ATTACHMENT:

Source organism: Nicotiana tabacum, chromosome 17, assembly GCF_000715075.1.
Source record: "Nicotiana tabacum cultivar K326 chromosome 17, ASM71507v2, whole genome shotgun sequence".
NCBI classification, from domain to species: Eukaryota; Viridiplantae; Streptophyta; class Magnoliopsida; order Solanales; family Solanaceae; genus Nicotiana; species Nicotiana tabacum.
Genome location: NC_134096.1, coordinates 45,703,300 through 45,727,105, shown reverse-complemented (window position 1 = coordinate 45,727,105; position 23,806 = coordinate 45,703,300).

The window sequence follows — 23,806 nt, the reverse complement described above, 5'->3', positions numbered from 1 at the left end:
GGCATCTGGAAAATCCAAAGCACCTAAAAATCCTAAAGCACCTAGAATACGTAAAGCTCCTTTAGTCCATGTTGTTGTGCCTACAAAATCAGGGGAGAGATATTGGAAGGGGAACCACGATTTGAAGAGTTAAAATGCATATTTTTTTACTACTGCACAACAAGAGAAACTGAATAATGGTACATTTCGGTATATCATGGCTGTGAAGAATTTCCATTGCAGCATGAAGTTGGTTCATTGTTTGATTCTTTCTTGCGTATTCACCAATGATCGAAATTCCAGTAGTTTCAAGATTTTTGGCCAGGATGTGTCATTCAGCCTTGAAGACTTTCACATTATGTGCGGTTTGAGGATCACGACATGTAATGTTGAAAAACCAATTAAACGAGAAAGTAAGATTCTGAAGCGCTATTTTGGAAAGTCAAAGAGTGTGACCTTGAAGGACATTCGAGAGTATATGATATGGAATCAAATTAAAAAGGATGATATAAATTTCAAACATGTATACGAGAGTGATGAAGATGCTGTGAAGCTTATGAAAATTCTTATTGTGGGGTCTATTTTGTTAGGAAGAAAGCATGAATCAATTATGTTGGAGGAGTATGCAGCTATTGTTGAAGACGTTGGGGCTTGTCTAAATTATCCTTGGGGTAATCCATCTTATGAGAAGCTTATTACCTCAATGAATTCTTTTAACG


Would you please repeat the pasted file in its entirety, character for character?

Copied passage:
Source organism: Nicotiana tabacum, chromosome 17, assembly GCF_000715075.1.
Source record: "Nicotiana tabacum cultivar K326 chromosome 17, ASM71507v2, whole genome shotgun sequence".
NCBI classification, from domain to species: Eukaryota; Viridiplantae; Streptophyta; class Magnoliopsida; order Solanales; family Solanaceae; genus Nicotiana; species Nicotiana tabacum.
Genome location: NC_134096.1, coordinates 45,703,300 through 45,727,105, shown reverse-complemented (window position 1 = coordinate 45,727,105; position 23,806 = coordinate 45,703,300).

The window sequence follows — 23,806 nt, the reverse complement described above, 5'->3', positions numbered from 1 at the left end:
GGCATCTGGAAAATCCAAAGCACCTAAAAATCCTAAAGCACCTAGAATACGTAAAGCTCCTTTAGTCCATGTTGTTGTGCCTACAAAATCAGGGGAGAGATATTGGAAGGGGAACCACGATTTGAAGAGTTAAAATGCATATTTTTTTACTACTGCACAACAAGAGAAACTGAATAATGGTACATTTCGGTATATCATGGCTGTGAAGAATTTCCATTGCAGCATGAAGTTGGTTCATTGTTTGATTCTTTCTTGCGTATTCACCAATGATCGAAATTCCAGTAGTTTCAAGATTTTTGGCCAGGATGTGTCATTCAGCCTTGAAGACTTTCACATTATGTGCGGTTTGAGGATCACGACATGTAATGTTGAAAAACCAATTAAACGAGAAAGTAAGATTCTGAAGCGCTATTTTGGAAAGTCAAAGAGTGTGACCTTGAAGGACATTCGAGAGTATATGATATGGAATCAAATTAAAAAGGATGATATAAATTTCAAACATGTATACGAGAGTGATGAAGATGCTGTGAAGCTTATGAAAATTCTTATTGTGGGGTCTATTTTGTTAGGAAGAAAGCATGAATCAATTATGTTGGAGGAGTATGCAGCTATTGTTGAAGACGTTGGGGCTTGTCTAAATTATCCTTGGGGTAATCCATCTTATGAGAAGCTTATTACCTCAATGAATTCTTTTAACG